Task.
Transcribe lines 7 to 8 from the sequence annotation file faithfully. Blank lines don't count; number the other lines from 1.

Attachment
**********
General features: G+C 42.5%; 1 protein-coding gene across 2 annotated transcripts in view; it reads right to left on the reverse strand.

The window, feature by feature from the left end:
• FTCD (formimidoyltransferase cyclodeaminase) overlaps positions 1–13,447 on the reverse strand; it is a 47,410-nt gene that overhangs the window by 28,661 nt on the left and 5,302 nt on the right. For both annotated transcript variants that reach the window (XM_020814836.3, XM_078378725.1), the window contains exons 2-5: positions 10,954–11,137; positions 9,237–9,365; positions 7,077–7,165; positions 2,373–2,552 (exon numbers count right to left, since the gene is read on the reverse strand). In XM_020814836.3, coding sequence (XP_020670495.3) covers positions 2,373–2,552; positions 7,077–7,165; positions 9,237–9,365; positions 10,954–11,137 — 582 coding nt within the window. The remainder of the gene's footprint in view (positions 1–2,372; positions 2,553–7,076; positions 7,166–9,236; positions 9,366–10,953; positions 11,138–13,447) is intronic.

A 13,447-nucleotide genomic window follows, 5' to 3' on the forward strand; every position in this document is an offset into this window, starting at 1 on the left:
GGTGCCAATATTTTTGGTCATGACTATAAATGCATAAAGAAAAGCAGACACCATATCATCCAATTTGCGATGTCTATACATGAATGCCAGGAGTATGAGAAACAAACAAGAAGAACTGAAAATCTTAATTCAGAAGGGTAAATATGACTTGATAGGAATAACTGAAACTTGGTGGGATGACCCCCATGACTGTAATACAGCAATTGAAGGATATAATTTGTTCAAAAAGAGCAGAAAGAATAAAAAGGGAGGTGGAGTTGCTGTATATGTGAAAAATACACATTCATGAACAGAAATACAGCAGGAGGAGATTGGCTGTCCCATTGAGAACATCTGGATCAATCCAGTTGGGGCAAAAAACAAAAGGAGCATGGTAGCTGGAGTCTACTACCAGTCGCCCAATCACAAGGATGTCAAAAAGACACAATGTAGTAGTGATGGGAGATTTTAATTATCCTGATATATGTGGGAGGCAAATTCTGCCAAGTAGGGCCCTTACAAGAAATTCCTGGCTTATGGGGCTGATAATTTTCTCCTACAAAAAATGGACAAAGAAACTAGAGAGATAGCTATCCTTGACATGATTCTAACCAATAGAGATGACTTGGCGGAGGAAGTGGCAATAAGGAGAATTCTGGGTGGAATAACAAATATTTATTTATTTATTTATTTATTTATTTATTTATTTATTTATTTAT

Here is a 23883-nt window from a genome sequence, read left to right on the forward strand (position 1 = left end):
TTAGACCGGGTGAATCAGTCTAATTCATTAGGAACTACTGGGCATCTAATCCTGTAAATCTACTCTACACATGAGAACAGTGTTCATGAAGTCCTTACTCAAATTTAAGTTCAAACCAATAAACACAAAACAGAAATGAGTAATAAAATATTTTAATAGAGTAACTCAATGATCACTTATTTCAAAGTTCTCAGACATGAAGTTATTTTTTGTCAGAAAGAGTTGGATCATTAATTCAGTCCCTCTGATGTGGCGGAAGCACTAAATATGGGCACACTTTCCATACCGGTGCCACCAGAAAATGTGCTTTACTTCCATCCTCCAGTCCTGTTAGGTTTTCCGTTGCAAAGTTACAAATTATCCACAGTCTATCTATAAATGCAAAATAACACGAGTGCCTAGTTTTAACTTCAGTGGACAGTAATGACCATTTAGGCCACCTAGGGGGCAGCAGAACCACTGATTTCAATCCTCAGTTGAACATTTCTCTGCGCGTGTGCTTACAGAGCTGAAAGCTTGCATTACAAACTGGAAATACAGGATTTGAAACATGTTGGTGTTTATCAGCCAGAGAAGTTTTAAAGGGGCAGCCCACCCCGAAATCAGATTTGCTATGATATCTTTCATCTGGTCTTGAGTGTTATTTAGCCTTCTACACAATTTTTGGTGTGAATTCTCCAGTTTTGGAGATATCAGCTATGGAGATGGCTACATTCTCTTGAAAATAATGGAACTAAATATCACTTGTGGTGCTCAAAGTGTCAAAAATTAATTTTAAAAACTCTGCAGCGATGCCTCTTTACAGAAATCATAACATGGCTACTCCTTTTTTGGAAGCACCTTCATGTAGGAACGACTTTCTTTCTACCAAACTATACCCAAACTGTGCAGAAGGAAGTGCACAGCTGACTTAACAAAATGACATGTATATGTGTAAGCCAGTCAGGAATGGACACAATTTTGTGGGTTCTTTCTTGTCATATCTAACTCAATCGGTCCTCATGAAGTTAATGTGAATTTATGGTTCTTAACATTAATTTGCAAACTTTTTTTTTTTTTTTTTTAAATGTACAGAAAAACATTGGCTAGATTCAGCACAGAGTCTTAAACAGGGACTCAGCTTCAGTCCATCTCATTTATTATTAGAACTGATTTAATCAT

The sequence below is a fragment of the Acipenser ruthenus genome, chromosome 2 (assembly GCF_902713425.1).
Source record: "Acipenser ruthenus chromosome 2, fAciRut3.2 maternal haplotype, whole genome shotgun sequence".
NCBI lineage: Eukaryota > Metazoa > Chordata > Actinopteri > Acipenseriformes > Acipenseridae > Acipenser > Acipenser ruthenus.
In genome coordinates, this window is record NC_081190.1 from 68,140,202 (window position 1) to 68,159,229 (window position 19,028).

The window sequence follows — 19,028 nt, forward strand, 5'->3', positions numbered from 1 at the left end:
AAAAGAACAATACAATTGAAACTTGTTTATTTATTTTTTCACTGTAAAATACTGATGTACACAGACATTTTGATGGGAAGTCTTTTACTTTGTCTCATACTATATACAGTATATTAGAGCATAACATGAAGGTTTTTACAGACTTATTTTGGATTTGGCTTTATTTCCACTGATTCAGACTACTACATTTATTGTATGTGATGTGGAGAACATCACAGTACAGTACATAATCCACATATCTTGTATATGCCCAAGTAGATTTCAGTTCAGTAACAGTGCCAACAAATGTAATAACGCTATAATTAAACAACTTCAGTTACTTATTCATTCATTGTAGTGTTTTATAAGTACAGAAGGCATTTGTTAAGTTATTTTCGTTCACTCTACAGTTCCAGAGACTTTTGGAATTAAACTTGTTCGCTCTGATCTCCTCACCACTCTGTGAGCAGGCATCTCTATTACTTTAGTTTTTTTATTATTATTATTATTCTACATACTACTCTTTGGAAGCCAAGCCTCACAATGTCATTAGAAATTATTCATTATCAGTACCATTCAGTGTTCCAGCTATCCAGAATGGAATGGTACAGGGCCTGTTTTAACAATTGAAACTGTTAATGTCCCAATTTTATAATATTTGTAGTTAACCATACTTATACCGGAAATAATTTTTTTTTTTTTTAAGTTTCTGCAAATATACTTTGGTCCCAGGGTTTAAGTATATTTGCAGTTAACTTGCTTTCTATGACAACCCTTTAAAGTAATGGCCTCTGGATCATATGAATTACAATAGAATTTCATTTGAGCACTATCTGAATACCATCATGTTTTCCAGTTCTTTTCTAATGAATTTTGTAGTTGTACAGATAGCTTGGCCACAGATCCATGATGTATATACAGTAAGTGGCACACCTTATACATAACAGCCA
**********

TTAGACCGGGTGAATCAGTCTAATTCATTAGGAACTACTGGGCATCTAATCCTGTAAATCTACTCTACACATGAGAACAGTGTTCATGAAGTCCTTACTCAAATTTAAGTTCAAACCAATAAACACAAAACAGAAATGAGTAATAAAATATTTTAATAGAGTAACTCAATGATCACTTATTTCAAAGTTCTCAGACATGAAGTTATTTTTTGTCAGAAAGAGTTGGATCATTAATTCAGTCCCTCTGATGTGGCGGAAGCACTAAATATGGGCACACTTTCCATACCGGTGCCACCAGAAAATGTGCTTTACTTCCATCCTCCAGTCCTGTTAGGTTTTCCGTTGCAAAGTTACAAATTATCCACAGTCTATCTATAAATGCAAAATAACACGAGTGCCTAGTTTTAACTTCAGTGGACAGTAATGACCATTTAGGCCACCTAGGGGGCAGCAGAACCACTGATTTCAATCCTCAGTTGAACATTTCTCTGCGCGTGTGCTTACAGAGCTGAAAGCTTGCATTACAAACTGGAAATACAGGATTTGAAACATGTTGGTGTTTATCAGCCAGAGAAGTTTTAAAGGGGCAGCCCACCCCGAAATCAGATTTGCTATGATATCTTTCATCTGGTCTTGAGTGTTATTTAGCCTTCTACACAATTTTTGGTGTGAATTCTCCAGTTTTGGAGATATCAGCTATGGAGATGGCTACATTCTCTTGAAAATAATGGAACTAAATATCACTTGTGGTGCTCAAAGTGTCAAAAATTAATTTTAAAAACTCTGCAGCGATGCCTCTTTACAGAAATCATAACATGGCTACTCCTTTTTTGGAAGCACCTTCATGTAGGAACGACTTTCTTTCTACCAAACTATACCCAAACTGTGCAGAAGGAAGTGCACAGCTGACTTAACAAAATGACATGTATATGTGTAAGCCAGTCAGGAATGGACACAATTTTGTGGGTTCTTTCTTGTCATATCTAACTCAATCGGTCCTCATGAAGTTAATGTGAATTTATGGTTCTTAACATTAATTTGCAAACTTTTTTTTTTTTTTTTTTAAATGTACAGAAAAACATTGGCTAGATTCAGCACAGAGTCTTAAACAGGGACTCAGCTTCAGTCCATCTCATTTATTATTAGAACTGATTTAATCAT

The sequence below is a fragment of the Acipenser ruthenus genome, chromosome 2 (assembly GCF_902713425.1).